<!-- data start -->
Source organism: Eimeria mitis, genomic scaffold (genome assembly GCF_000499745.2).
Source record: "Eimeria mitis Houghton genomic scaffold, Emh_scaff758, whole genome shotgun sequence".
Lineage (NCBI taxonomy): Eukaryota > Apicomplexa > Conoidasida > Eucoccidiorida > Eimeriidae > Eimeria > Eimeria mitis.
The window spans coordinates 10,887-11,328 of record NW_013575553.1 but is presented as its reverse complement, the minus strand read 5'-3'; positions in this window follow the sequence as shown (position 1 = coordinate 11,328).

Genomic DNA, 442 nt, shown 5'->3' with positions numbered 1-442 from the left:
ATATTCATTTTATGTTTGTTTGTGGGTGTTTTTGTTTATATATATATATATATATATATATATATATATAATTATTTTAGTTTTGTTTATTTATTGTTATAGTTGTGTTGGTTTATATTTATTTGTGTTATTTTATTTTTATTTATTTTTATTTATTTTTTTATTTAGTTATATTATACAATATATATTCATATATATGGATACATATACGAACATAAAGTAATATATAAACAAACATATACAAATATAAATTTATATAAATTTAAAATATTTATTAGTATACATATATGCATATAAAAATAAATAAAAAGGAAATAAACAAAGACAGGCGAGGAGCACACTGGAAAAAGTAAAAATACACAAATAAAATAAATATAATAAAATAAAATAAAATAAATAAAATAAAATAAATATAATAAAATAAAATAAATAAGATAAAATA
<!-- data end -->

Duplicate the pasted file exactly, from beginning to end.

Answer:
Source organism: Eimeria mitis, genomic scaffold (genome assembly GCF_000499745.2).
Source record: "Eimeria mitis Houghton genomic scaffold, Emh_scaff758, whole genome shotgun sequence".
Lineage (NCBI taxonomy): Eukaryota > Apicomplexa > Conoidasida > Eucoccidiorida > Eimeriidae > Eimeria > Eimeria mitis.
The window spans coordinates 10,887-11,328 of record NW_013575553.1 but is presented as its reverse complement, the minus strand read 5'-3'; positions in this window follow the sequence as shown (position 1 = coordinate 11,328).

Genomic DNA, 442 nt, shown 5'->3' with positions numbered 1-442 from the left:
ATATTCATTTTATGTTTGTTTGTGGGTGTTTTTGTTTATATATATATATATATATATATATATATATATAATTATTTTAGTTTTGTTTATTTATTGTTATAGTTGTGTTGGTTTATATTTATTTGTGTTATTTTATTTTTATTTATTTTTATTTATTTTTTTATTTAGTTATATTATACAATATATATTCATATATATGGATACATATACGAACATAAAGTAATATATAAACAAACATATACAAATATAAATTTATATAAATTTAAAATATTTATTAGTATACATATATGCATATAAAAATAAATAAAAAGGAAATAAACAAAGACAGGCGAGGAGCACACTGGAAAAAGTAAAAATACACAAATAAAATAAATATAATAAAATAAAATAAAATAAATAAAATAAAATAAATATAATAAAATAAAATAAATAAGATAAAATA